With only four months locked-in for 2018, Electronic Arts Inc. (NASDAQ:EA) already has developed a split personality. During the first two months of the year, EA stock gained a very respectable 16.5%. However, since the March 1 opening session, shares have given up nearly 6%. Which EA is going to show up, especially for its upcoming earnings report?
Despite my bullishness, I must admit that Electronic Arts stock is currently stuck in a tough phase. Competitive pressures have pushed many gaming manufacturers to the wayside.
For instance, chief rival Activision Blizzard, Inc. (NASDAQ:ATVI) dropped nearly 10% since the March 1 opener. Take-Two Interactive Software, Inc (NASDAQ:TTWO) is in worse shape, losing almost 12%.
Obviously, the extraordinarily popular mobile game Fortnite hasn’t helped matters. Part of its popularity is due to the fact that it’s free – just download it and you’re good to go. The other part involves celebrity endorsements and that all your gaming buddies are playing. But primarily, Fortnite is addictive. The phenomenon has left EA and its rivals scratching their heads.
They probably won’t have to be dumbfounded for too long. As I stated in my write-up for Activision Blizzard, Fortnite’s success largely hinges on its “Battle Royale” gaming mode. How can I say that? Because a prior Fortnite version that didn’t have this gaming mode was only modestly successful.
The answer to regaining traction for EA stock is the same for its rivals: don’t reinvent the wheel but instead, make a better one.
EA Has Its Own “Fortnite” in Professional Sports
Admittedly, the Fortnite competition is worrisome whether you’re invested in EA stock or one of its competitors. That said, I think EA is better suited for this or any other challenge thanks to a very key asset: EA Sports, and particularly, the Madden NFL series.
I consistently make this argument because it’s worth repeating. Sports-related video games are popular because they tap into a fantasy. The fantasy loses its magical touch, though, if only generic teams, players, and brands are incorporated. To bridge this gap between reality and virtual reality, Electronic Arts aggressively secures sports licensing deals.
Thus, if you have a complaint about Madden’s gameplay, tough! You’re not going to find another NFL game to play because they don’t have the official licensing to use real players, teams, and conferences. And if you prefer college football, again, you’re out of luck. Electronic Arts owns the licensing for NCAA football as well.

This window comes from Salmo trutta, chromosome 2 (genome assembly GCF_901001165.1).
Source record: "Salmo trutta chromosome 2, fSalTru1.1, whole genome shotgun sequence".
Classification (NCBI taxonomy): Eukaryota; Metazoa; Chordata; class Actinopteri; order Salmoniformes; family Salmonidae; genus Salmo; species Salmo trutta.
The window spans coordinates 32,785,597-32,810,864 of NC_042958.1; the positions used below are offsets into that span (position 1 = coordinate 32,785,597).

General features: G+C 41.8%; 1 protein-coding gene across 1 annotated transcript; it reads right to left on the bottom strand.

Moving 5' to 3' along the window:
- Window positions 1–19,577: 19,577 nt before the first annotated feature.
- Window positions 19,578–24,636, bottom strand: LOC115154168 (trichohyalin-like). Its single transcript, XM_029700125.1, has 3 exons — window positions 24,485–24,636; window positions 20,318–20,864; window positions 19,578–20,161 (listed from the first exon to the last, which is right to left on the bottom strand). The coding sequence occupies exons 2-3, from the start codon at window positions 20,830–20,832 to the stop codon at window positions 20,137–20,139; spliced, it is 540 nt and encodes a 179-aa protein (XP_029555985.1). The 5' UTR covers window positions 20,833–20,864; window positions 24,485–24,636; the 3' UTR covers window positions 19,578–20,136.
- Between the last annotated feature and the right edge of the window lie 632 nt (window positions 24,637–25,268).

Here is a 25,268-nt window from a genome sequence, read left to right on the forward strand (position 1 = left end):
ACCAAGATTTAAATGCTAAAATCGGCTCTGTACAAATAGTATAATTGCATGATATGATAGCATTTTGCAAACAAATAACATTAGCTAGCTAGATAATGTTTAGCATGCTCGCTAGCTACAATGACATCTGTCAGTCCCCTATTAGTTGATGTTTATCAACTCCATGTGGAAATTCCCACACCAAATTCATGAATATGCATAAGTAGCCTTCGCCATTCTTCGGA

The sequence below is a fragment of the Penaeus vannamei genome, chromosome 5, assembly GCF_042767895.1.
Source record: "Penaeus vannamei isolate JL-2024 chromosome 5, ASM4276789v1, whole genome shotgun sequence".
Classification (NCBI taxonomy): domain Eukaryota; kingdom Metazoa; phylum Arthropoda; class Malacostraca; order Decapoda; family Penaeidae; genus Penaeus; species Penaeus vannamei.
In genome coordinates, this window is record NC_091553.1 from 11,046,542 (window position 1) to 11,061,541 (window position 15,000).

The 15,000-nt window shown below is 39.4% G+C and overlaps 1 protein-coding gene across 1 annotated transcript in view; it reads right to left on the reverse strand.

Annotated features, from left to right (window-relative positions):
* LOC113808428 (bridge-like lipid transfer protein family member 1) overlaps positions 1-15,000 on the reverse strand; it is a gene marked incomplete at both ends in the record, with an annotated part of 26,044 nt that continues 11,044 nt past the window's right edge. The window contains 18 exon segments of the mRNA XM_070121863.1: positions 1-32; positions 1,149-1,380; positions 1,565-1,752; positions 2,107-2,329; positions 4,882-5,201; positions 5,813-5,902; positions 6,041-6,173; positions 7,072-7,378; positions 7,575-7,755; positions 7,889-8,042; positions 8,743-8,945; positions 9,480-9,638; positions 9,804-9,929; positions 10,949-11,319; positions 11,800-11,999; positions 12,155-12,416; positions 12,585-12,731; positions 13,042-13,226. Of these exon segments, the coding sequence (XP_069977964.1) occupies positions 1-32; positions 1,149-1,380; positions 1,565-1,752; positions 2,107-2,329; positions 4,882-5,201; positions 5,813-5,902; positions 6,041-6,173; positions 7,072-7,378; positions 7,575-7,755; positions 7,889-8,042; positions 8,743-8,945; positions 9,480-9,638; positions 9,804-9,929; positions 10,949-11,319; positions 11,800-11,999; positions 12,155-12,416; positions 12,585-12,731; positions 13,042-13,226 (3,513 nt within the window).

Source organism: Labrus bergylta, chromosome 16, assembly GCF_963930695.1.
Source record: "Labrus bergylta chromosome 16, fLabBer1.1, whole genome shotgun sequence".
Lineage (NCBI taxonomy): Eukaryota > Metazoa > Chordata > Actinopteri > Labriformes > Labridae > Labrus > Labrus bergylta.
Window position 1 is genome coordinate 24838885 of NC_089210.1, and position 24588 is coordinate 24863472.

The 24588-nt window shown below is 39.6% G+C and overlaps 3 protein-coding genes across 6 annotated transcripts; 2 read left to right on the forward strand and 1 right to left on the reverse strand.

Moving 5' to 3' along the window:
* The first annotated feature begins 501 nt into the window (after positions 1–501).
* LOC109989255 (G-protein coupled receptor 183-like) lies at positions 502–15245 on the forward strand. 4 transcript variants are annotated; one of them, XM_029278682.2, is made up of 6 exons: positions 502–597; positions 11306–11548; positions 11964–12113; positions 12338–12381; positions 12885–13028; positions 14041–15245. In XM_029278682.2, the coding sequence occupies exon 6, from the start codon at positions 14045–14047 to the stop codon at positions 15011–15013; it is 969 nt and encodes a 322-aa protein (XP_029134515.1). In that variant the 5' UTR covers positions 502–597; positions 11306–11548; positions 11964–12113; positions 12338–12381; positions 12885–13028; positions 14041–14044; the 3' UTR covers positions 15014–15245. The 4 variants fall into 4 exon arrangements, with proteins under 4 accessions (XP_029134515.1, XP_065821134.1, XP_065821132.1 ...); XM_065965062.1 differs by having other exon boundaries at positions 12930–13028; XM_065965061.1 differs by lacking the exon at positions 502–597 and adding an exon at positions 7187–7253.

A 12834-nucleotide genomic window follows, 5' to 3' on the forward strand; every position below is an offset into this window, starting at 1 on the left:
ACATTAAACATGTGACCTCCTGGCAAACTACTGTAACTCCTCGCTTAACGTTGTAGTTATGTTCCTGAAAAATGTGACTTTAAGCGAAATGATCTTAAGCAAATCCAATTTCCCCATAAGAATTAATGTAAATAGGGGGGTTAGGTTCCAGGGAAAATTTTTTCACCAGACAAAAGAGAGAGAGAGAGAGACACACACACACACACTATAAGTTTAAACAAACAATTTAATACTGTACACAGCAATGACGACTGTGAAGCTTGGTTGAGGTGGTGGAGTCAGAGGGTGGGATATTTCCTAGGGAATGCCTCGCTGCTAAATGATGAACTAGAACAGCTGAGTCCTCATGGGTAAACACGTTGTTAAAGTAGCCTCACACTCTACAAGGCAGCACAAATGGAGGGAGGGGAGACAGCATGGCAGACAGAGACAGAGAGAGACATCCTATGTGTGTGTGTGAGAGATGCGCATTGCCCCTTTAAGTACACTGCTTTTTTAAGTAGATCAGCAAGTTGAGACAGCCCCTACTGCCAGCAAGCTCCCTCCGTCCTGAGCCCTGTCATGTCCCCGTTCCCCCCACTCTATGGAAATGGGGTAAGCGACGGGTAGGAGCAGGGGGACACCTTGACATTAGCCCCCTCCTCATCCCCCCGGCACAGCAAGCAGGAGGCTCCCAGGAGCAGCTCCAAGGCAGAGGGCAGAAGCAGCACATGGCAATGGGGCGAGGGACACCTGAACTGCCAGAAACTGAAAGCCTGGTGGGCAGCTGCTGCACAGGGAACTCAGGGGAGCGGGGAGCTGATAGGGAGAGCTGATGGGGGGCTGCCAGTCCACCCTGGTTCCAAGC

I previously discussed soccer’s popularity and how it potentially translates to increased sales for EA’s FIFA series. With the World Cup coming up shortly, you’re more than likely going to see a revenue boon. However, it’s American football that makes EA stock compelling as a contrarian buy on weakness.
I say this because we Americans live in a football-saturated society. Just tune into sports TV. Despite the NBA playoffs running in full-swing, and an exciting baseball season underway, broadcasters are obsessed with football.
Here’s a fun fact: in Shohei Ohtani, the baseball world is seeing something that hasn’t been seen in a hundred years. The last guy to go two-ways (being a star hitter and pitcher at once) was Babe Ruth. Yet we still crave football.
That’s the kind of fandom for which you buy EA stock with confidence!
EA Stock Hits Where It Counts
One of the most frustrating things you can witness in baseball is leaving stranded base-runners. In other words, not all hits are the same. What separates truly great batters from the statistically impressive is situational performance. Can you hit when it matters the most?
For EA stock, the answer is a resounding yes. investorplace.com/wp-content/uploads/2018/04/Electronic-Arts-stock-revenue-breakdown-768×487.jpg 768w, investorplace.com/wp-content/uploads/2018/04/Electronic-Arts-stock-revenue-breakdown-200×127.jpg 200w, investorplace.com/wp-content/uploads/2018/04/Electronic-Arts-stock-revenue-breakdown-400×254.jpg 400w, investorplace.com/wp-content/uploads/2018/04/Electronic-Arts-stock-revenue-breakdown-116×74.jpg 116w, investorplace.com/wp-content/uploads/2018/04/Electronic-Arts-stock-revenue-breakdown-100×63.jpg 100w,https://investorplace.com/wp-content/uploads/2018/04/Electronic-Arts-stock-revenue-breakdown-197×125.jpg 197w, investorplace.com/wp-content/uploads/2018/04/Electronic-Arts-stock-revenue-breakdown-79×50.jpg 79w, investorplace.com/wp-content/uploads/2018/04/Electronic-Arts-stock-revenue-breakdown-78×49.jpg 78w, investorplace.com/wp-content/uploads/2018/04/Electronic-Arts-stock-revenue-breakdown.jpg 957w” sizes=”(max-width: 300px) 100vw, 300px” />The gaming company overall delivers solid revenue growth. However, it’s where that growth is coming from that impresses investors.
In the last five years, its mobile division experienced the most lift, averaging nearly 17% annual sales growth. Consoles follow close behind at 12.3%.
However, consoles make up the lion’s share of EA’s revenues, which is what you want to see. Sony Corp (ADR) (NYSE:SNE) and Microsoft Corporation (NASDAQ:MSFT) continue to duke it out in the console wars, which suits Electronic Arts stock just fine. More platforms equals more players, which translates to higher growth opportunities.
Essentially, the company has a monopoly on a very lucrative subsector within the gaming world. As long as people are obsessed with sports, particularly football, I don’t see any reason to doubt EA stock.
As of this writing, Josh En